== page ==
After UN ‘Database’ Targets Israeli Settlements, Trump Administration to Blacklist BDS Supporters

By Patrick Goodenough | November 20, 2020 | 4:26am EST
Secretary of State Mike Pompeo and Israeli Foreign Minister Gabi Ashkenazi on the Golan Heights, overlooking Syria, on Thursday. (Photo by Patrick Semansky/Pool/AFP)
Secretary of State Mike Pompeo and Israeli Foreign Minister Gabi Ashkenazi on the Golan Heights, overlooking Syria, on Thursday. (Photo by Patrick Semansky/Pool/AFP)

(CNSNews.com) – Nine months after the U.N.’s human rights office released a blacklist of private companies doing business in Israeli “settlements” in disputed territory claimed by the Palestinians, Secretary of State Mike Pompeo announced Thursday that the State Department will now start identifying groups supporting the boycott, divestment, and sanction (BDS) movement, with a view to denying them U.S. federal funding.

“We will regard the global anti-Israel BDS campaign as anti-Semitic,” Pompeo said alongside Israeli Prime Minister Binyamin Netanyahu in Jerusalem. “We will immediately take steps to identify organizations that engage in hateful BDS conduct, and withdraw U.S. government support for such groups. The time is right.”

“We want to stand with all other nations that recognize the BDS movement for the cancer that it is,” Pompeo added. “And we’re committed to combating it.”

Pompeo also announced new guidelines requiring products sold in the U.S. that originate from parts of the disputed territories where Israel exercises control, to be labeled “Made in Israel.” Those coming from areas under Palestinian control should be labeled as coming from either the “West Bank” or “Gaza.” Although not stringently enforced, guidelines dating back to the Clinton administration have required “Made in West Bank” labels for goods produced in Israeli communities in those areas.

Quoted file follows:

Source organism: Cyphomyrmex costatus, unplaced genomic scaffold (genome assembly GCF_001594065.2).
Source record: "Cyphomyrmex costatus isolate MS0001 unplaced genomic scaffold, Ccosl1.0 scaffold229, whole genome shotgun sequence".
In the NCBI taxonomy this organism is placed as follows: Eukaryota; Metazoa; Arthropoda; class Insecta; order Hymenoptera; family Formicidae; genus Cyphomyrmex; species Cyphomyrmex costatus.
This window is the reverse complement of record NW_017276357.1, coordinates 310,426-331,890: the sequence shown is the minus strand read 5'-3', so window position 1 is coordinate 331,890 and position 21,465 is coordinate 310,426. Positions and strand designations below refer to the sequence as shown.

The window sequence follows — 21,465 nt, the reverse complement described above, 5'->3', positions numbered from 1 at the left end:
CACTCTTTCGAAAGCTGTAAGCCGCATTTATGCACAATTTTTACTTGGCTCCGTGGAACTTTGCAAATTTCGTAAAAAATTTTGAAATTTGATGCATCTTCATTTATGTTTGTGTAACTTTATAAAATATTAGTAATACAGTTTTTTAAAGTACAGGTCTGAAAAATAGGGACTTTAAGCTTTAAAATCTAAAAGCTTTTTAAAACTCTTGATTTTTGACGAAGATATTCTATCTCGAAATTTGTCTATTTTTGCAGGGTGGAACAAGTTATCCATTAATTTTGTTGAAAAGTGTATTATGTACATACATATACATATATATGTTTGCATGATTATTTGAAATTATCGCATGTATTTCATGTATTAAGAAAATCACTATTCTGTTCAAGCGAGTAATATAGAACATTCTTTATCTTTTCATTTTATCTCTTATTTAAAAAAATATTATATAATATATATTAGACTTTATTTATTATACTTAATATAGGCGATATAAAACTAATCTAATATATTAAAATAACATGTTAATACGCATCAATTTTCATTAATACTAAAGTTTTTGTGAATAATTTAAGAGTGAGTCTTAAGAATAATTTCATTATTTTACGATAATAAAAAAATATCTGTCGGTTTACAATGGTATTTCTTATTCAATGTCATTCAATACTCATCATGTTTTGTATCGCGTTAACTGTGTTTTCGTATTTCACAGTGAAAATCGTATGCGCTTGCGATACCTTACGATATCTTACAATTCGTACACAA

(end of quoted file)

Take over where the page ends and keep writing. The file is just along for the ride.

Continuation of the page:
The two linked decisions are a response to international efforts to delegitimize Israeli communities and enterprises located in disputed territory, notably the U.N. “database” of companies – including American companies – doing business with Israelis in those areas, as well as European Union labeling requirements. Pompeo at the time of the database release said he was “outraged.” Despite official denials, the U.N. and E.U. policies are widely viewed as helping to facilitate the global BDS campaign.

Palestinian condemnation came swiftly.

“The U.S. administration’s step to label products imported from Israeli colonial settlements won’t legitimize the settlements, which will be gone sooner or later,” said Nabil Abu Rudeineh, spokesman for Palestinian Authority chairman Mahmoud Abbas.

The BDS movement vowed to “resist these McCarthyite attempts to intimidate and bully Palestinian, Israeli and international human rights defenders into accepting Israeli apartheid and settler-colonialism as fate.”

“The fanatic Trump-Netanyahu alliance is intentionally conflating opposition to Israel’s regime of occupation, colonization and apartheid against Palestinians and calls for nonviolent pressure to end this regime on the one hand with anti-Jewish racism on the other, in order to suppress advocacy of Palestinian rights under international law.”

Sen. Tom Cotton (R-Ark.) welcomed the labeling policy change.

“Anti-Israel demagogues like the Boycott, Divestment, and Sanctions gang have long weaponized country-of-origin rules in their efforts to delegitimize Israel and discriminate against its goods,” he said.

Earlier this week Cotton joined Sens. Marco Rubio (R-Fla.), Kelly Loeffler (R-Ga.) and Ted Cruz (R-Texas) in a letter urging Trump to make the policy change.

Critics of BDS argue that policies like the European labeling one are discriminatory in that Israel alone is targeted, while equivalent requirements are not enforced in other situations where countries have transferred their citizens to territories in dispute, such as Turkey in northern Cyprus, or Russia in Crimea and eastern Ukraine.